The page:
The graduation season has just ended, and there’s a comment (sometimes implied, but sometimes stated) that I’ve heard from a lot of graduates and those who are close to graduation.
“I want to be an adult!”
Just what does that mean? Probably not what those who are saying that phrase think that it means!
Often it seems to mean that somebody just simply doesn’t want anyone else to be telling them what to do. Or they want to be able to do what they want without worrying about consequences….or they want to be out on their own…
But being an adult is much more than that.
One of the big things about being an adult is taking responsibility for yourself–and the consequences of your decisions. When you are child, your parents are able to protect you from those consequences sometimes, although good parents don’t shield you from all of them. But when you are an adult, you are responsible…for both good choices and less than good ones, along with the responsibilities coming from them.
It means figuring out how to pay for many of the things that were provided for you when you were at home…food, shelter, clothing, utilities, health care, car expenses…
That requires a job. And finding a good job–and by that, I mean a job with a future–means getting some training, whether that’s through college, an internship, an apprenticeship…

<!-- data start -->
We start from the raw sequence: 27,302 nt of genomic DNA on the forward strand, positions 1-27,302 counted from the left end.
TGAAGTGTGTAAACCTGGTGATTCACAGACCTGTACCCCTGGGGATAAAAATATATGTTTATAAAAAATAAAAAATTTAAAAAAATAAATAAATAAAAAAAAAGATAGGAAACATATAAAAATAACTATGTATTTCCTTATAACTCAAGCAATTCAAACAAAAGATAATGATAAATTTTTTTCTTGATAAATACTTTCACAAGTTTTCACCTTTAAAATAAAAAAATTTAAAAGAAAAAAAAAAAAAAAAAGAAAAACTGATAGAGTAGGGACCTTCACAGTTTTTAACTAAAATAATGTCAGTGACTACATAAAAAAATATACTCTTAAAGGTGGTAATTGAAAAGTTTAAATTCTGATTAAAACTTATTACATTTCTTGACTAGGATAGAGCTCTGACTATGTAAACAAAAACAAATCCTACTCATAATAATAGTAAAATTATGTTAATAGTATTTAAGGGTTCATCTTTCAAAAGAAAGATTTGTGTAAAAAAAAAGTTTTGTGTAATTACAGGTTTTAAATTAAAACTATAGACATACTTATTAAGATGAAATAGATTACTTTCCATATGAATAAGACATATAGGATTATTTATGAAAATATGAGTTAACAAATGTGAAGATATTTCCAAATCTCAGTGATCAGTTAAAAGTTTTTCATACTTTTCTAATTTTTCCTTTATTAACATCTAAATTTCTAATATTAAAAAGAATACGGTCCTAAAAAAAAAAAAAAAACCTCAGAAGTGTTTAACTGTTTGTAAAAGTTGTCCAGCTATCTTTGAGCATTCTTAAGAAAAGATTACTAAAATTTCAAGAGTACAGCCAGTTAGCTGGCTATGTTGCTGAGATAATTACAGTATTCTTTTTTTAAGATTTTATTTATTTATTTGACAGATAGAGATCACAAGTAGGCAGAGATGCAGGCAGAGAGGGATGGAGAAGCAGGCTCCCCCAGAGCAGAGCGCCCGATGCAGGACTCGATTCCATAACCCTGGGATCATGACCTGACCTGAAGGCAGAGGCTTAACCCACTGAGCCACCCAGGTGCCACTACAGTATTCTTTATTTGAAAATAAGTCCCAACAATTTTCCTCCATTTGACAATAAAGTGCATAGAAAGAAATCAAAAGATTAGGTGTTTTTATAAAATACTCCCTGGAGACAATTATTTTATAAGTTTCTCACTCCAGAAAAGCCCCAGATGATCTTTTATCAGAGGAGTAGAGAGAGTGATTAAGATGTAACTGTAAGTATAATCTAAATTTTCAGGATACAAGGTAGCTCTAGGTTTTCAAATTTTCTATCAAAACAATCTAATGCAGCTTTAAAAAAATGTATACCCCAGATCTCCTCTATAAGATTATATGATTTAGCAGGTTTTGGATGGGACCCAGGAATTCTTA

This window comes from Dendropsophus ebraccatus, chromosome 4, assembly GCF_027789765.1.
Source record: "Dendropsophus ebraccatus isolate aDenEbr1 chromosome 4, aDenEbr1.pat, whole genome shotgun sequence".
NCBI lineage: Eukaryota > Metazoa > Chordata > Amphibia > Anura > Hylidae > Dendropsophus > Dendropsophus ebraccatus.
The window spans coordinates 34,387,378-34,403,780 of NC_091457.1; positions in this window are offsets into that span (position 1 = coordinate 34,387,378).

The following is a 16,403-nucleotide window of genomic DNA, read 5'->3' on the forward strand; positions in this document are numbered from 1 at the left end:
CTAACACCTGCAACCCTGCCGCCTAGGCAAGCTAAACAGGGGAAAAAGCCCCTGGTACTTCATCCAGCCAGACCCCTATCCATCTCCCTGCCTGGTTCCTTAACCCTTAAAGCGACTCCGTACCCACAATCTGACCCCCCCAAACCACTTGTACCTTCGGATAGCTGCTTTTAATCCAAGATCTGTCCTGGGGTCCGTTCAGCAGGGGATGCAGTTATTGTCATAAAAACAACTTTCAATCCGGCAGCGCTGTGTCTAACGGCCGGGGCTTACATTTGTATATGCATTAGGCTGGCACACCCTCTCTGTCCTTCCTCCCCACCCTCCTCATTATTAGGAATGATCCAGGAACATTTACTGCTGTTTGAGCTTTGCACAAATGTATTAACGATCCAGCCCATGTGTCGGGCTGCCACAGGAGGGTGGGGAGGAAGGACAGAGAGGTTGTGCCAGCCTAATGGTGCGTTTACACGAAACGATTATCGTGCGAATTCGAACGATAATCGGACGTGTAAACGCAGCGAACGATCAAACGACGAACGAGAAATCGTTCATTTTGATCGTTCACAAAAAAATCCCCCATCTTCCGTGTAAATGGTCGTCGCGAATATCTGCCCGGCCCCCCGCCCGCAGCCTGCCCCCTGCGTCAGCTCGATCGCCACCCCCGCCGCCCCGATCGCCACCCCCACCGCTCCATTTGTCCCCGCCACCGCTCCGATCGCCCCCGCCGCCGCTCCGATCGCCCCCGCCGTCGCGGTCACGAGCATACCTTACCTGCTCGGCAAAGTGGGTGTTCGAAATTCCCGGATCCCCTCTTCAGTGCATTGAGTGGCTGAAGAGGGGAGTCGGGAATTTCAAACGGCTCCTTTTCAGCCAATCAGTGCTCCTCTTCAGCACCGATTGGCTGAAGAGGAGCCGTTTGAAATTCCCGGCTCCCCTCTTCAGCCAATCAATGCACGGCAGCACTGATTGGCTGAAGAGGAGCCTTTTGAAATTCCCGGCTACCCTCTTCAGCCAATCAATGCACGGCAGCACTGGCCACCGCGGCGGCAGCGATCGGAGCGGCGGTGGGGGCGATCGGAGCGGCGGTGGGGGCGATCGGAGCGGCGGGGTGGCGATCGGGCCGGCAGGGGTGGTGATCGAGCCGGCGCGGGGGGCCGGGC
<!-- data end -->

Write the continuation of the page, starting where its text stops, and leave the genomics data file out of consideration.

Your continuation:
It also means making wise choices about how to deal with your sexuality. For some, that means coming to terms with sexual identity and/or gender identity. For most, it means figuring out wise decisions about when/whether to have sex–and the potential consequences of that! An unexpected child can throw a significant monkey wrench into your plans…as can sexually transmitted diseases.
It means listening to that little voice inside that suggests when something may not be wise…or when the “friend” may not be the best person to hang out with.
Not everything has to be learned the hard way. There are older adults who are willing to mentor you–if you will let them. Sometimes they want you to learn from their mistakes so you don’t have to go through what they did. Sometimes they are simply people who care for you.
Don’t be in a hurry…listen…try…fail–and learn from your failures…fall–and get up again…and trust. Trust that there are people who want only the best for (and from) you. Trust that there are people who love you. Trust that there are people who will walk with you.